Open warfare continued for five years, until the Siculus subsector – previously neutral – entered the war. Having allowed the two more powerful subsectors to break against each other, Bachwit began his own claim for power; assassinating his lover Abraxon and declaring himself Dicator-for-Life over both the Siculus and Anton Antecedent subsectors. He had lofty support, including the Hammers of the Emperor and Stellar Steeds Chapters of the Astartes, against whose forces neither Hesiod nor Anton Antecedent had an answer.

Desperate, Marshal Bron blackmailed Horsa (known as the Oathbound), then-Althing (high king) of the Iron Staff League to join him. Anti-abhuman feeling was high owing to the political winds – the Age of Apostasy was drawing to a close, bringing influence back to the Ecclesiarchy and giving thoughts of 'purity' to the broader Imperium. The addition of the powerful abhuman faction to the war tipped the balance too far. Despite Horsa's determinedly defensive stance, limiting his forces to keeping supply lines open and providing reserves to the Hesiod forces, the governments of Siculus and Anton Antecedent joined forces against Hesiod, resulting in the swift defeat of their armies. Saint Remuel was martyred in M36.405, and Marshal Bron was killed by Captain Titus of the Hammers of the Emperor later the same year. Without their charismatic leadership, the Romantic Rebellion collapsed.

+++

+ Conclusion and aftermath +

Open warfare continued between Hesiod, Siculus and Anton Antecedent until M36.407, when the Diet of Bronnling was instigated by the Inquisition. Intended as a conclave of the various subsector governments to reach a political compromise; Sector Ecclesiarch Martial VI of Hesiod played a brilliant move, turning the Diet into a show trial of Althing Horsa. In one fell stroke, the three simmering Imperial subsectors found a common enemy; accusing the Iron Staff League of orchestrating the whole affair and creating the war. The Althing was found guilty of sedition against the Emperor and executed. The Hammers of the Emperor and Stellar Steeds led the combined might of the sector against the League, removing it from sector politics and allowing the three subsectors a face-saving political climbdown.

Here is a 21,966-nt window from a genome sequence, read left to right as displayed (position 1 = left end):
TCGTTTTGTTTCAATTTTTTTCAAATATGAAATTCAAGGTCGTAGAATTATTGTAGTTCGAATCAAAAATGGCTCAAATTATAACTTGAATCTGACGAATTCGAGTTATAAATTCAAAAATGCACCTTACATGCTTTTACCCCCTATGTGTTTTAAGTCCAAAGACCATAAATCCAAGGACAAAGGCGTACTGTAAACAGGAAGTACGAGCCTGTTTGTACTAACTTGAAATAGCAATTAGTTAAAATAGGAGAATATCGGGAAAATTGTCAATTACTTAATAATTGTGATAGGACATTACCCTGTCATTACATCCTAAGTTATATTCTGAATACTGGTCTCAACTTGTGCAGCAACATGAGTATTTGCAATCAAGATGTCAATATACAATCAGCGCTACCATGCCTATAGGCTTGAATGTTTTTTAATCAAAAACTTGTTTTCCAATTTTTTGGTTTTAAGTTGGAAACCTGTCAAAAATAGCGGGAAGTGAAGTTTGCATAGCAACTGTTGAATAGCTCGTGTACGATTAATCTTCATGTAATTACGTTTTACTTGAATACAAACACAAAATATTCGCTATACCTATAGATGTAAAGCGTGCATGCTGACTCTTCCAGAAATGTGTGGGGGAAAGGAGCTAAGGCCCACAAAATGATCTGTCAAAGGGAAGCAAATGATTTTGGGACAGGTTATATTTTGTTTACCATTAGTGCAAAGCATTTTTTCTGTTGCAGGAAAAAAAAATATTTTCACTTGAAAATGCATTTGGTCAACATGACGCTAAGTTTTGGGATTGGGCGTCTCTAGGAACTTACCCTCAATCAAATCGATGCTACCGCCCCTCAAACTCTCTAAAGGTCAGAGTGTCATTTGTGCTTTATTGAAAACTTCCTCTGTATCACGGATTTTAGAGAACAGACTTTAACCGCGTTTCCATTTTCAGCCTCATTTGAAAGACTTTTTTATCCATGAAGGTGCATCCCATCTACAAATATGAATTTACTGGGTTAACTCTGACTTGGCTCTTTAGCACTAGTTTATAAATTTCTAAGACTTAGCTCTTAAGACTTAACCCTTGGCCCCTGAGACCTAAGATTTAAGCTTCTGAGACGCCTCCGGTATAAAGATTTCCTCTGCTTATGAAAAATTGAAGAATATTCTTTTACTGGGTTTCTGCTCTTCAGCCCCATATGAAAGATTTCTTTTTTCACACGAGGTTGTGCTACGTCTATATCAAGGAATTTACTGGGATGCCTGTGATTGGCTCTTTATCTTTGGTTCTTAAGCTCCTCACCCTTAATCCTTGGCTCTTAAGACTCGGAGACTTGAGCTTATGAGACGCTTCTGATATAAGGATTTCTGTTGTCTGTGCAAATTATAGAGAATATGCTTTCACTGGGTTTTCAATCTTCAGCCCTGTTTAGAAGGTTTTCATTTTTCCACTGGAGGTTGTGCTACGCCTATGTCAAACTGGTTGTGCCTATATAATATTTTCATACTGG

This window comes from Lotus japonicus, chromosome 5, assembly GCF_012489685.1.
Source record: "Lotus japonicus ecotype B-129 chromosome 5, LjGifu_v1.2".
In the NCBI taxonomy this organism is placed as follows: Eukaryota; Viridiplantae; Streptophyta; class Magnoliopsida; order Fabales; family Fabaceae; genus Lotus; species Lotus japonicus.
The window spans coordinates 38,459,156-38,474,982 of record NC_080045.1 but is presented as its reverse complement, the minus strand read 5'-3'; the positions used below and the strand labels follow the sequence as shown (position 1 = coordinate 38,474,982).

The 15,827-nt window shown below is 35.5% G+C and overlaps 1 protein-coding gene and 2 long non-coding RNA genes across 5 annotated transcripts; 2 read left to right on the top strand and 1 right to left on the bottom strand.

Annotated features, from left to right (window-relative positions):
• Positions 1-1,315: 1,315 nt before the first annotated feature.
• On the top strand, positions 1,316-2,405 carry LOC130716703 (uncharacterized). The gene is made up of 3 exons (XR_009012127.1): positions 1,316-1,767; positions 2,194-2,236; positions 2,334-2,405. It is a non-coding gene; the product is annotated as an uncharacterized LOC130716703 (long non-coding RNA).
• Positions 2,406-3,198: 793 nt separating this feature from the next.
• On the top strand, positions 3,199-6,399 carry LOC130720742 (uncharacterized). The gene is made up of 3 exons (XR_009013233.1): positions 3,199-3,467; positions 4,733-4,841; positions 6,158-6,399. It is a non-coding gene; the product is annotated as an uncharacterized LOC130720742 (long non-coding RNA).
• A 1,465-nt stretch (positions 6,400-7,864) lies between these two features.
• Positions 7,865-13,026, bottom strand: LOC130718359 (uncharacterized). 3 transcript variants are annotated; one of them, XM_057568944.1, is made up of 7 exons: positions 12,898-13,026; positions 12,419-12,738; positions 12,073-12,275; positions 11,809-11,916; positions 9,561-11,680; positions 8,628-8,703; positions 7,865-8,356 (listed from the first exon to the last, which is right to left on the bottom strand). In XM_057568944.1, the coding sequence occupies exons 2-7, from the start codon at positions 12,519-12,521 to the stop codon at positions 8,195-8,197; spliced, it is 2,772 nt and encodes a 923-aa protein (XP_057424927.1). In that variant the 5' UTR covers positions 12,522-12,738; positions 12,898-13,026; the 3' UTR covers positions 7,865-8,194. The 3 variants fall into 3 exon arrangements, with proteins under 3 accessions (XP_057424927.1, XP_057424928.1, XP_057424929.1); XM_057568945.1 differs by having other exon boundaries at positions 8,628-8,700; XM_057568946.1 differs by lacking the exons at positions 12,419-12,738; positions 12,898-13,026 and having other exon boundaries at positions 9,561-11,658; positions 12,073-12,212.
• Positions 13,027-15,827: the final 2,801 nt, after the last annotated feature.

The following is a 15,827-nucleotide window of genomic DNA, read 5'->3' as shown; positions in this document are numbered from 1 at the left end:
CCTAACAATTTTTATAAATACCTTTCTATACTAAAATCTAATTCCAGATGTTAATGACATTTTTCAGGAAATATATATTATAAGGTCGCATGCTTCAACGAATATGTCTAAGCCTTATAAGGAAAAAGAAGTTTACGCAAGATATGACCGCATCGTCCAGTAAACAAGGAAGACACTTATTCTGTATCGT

+ Sebastian Bachwit and Consule Shm Vin. +
At this point, Ecclesiarch Martial VI of Hesiod, Sebastian Bachwit of Siculus and Shm Vin, head of the Grovsenor Consulate were all relatively well-placed. Thankfully, Martial VI was both a deeply pious and starkly pragmatic man. Recognising that Hesiod's time in the sun had passed and that further warfare served no-one's purposes but the enemies of the Imperium, he graciously withdrew from direct involvement in sector politics – leaving Siculus and Anton Antecedent eyeing each other warily. The stand-off was short lived, as Bachwit – increasingly filled with regret over the cold-blooded murder of his lover earlier in the conflict – committed suicide in the closing days of M36.408, effectively ending the war.